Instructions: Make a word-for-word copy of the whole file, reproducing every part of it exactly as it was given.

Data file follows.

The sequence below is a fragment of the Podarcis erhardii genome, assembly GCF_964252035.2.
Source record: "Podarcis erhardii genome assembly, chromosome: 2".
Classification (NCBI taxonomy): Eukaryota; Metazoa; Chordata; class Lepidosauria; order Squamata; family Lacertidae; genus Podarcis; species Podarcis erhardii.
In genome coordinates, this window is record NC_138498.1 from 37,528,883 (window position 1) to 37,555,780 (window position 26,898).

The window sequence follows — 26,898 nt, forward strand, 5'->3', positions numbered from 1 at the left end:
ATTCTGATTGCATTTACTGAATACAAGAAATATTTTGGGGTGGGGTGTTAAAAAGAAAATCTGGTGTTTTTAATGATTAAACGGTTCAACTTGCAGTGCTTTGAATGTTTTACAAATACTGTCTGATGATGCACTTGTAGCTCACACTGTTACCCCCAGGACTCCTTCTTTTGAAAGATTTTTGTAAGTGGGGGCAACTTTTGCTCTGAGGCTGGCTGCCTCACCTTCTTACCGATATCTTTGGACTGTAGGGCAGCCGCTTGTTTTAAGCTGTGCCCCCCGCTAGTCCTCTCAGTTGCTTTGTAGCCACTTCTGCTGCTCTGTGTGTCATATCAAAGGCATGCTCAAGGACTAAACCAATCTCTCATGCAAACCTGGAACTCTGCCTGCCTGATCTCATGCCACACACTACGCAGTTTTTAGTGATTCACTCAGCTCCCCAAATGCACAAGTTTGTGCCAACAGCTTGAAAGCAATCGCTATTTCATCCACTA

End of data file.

The sequence below is a fragment of the Podarcis erhardii genome, assembly GCF_964252035.2.
Source record: "Podarcis erhardii genome assembly, chromosome: 2".
Classification (NCBI taxonomy): Eukaryota; Metazoa; Chordata; class Lepidosauria; order Squamata; family Lacertidae; genus Podarcis; species Podarcis erhardii.
In genome coordinates, this window is record NC_138498.1 from 37,528,883 (window position 1) to 37,555,780 (window position 26,898).

The window sequence follows — 26,898 nt, forward strand, 5'->3', positions numbered from 1 at the left end:
ATTCTGATTGCATTTACTGAATACAAGAAATATTTTGGGGTGGGGTGTTAAAAAGAAAATCTGGTGTTTTTAATGATTAAACGGTTCAACTTGCAGTGCTTTGAATGTTTTACAAATACTGTCTGATGATGCACTTGTAGCTCACACTGTTACCCCCAGGACTCCTTCTTTTGAAAGATTTTTGTAAGTGGGGGCAACTTTTGCTCTGAGGCTGGCTGCCTCACCTTCTTACCGATATCTTTGGACTGTAGGGCAGCCGCTTGTTTTAAGCTGTGCCCCCCGCTAGTCCTCTCAGTTGCTTTGTAGCCACTTCTGCTGCTCTGTGTGTCATATCAAAGGCATGCTCAAGGACTAAACCAATCTCTCATGCAAACCTGGAACTCTGCCTGCCTGATCTCATGCCACACACTACGCAGTTTTTAGTGATTCACTCAGCTCCCCAAATGCACAAGTTTGTGCCAACAGCTTGAAAGCAATCGCTATTTCATCCACTA